Saturday, July 18, 2009

Reading more Vatican II documents

I'm reading so many things at once. When I was down in DC for Archbishop Di Noia's ordination Mass, I bought a book by Ignatius Press, The History and Future of the Roman Liturgy, a translation of a work by the French author Denis Crouan, STD. I haven't finished The Organic Development of the Liturgy by Dom Alcuin Reid yet. I've got a bookmark that hasn't moved in over a year in Mary and the Fathers of the Church. I started reading a book on John Henry Cardinal Newman by Lawrence S. Cunningham. I'm also trying to go through much of the General Directory for Catechesis. I've read a couple hundred of the 550 Documents on the Liturgy.

And I read Church documents. Those tend to get my best attention. I've just finished Perfectae Caritatis (the decree on the renewal of religious life), and I'll be reading Christus Dominus (on the pastoral office of Bishop) later today. That'll leave just Gaudium et Spes. That will take a while. (I haven't read Pope Benedict's new encyclical yet, either. And then there are those many documents on priests and the priesthood that I intend to read at some point!)

About Perfectae Caritatis... this document, among others from Vatican II, could really have benefited from headings. It's not much to ask for. I mean, I finally caught on that the first couple words of a "paragraph" (really, a group of paragraphs with a single number) indicated the content matter for that numbered paragraph, but the organization of the document didn't jump out at me at first. For those of you reading along at home (and you are reading the documents of Vatican II, aren't you?), here's the breakdown of Perfectae Caritatis:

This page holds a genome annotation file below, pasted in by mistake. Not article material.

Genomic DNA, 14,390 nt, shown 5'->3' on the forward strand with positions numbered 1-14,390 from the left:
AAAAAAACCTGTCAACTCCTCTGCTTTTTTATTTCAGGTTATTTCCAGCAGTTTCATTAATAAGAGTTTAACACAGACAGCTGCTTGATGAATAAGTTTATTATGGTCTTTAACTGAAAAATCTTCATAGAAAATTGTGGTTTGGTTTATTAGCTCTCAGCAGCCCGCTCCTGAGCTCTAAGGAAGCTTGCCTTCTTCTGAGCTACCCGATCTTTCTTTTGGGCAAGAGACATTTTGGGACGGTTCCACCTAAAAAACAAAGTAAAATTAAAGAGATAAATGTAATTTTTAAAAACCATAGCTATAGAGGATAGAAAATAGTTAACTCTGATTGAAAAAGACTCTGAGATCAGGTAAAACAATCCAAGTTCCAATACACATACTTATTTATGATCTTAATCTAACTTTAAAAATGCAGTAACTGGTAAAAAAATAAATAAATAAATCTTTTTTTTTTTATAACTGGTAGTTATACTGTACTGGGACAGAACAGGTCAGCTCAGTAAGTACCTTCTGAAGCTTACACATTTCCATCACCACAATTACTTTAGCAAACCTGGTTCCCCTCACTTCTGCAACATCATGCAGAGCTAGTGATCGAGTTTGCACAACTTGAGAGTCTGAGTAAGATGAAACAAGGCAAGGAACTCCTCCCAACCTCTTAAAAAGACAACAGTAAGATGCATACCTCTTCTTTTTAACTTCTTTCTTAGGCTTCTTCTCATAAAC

1. Introduction (1)
  2. Principles of Renewal (2-6)
    1. Five General Principles of Renewal
    2. Call to Renewal
    3. Authority in Carrying Out the Renewal
    4. Dedication to Evangelical Counsels and Contemplation
    5. Sources of Renewal
  3. Types of Religious Life (7-11)
    1. Contemplative
    2. Apostolates (Active Communities)
    3. Monastic
    4. Lay Religious
    5. Secular
  4. Evangelical Counsels (12-14)
    1. Chastity
    2. Poverty
    3. Obedience
  5. Religious Lifestyle (15-18)
    1. Communal Living
    2. Papal Cloister
    3. Habits
    4. Education and Formation
  6. Lifecycle, Work, and Governance (19-24)
    1. Founding New Communities
    2. Community Identity (Ministry and Mission)
    3. Discontinuing a Community
    4. Combining Similar Communities
    5. Conferences or Councils of Major Superiors
    6. Fostering Vocations
  7. Conclusion (25)
I hope that's helpful for you. When I finally get around to writing substantially about the Vatican II documents, this outline will come in handy for me.

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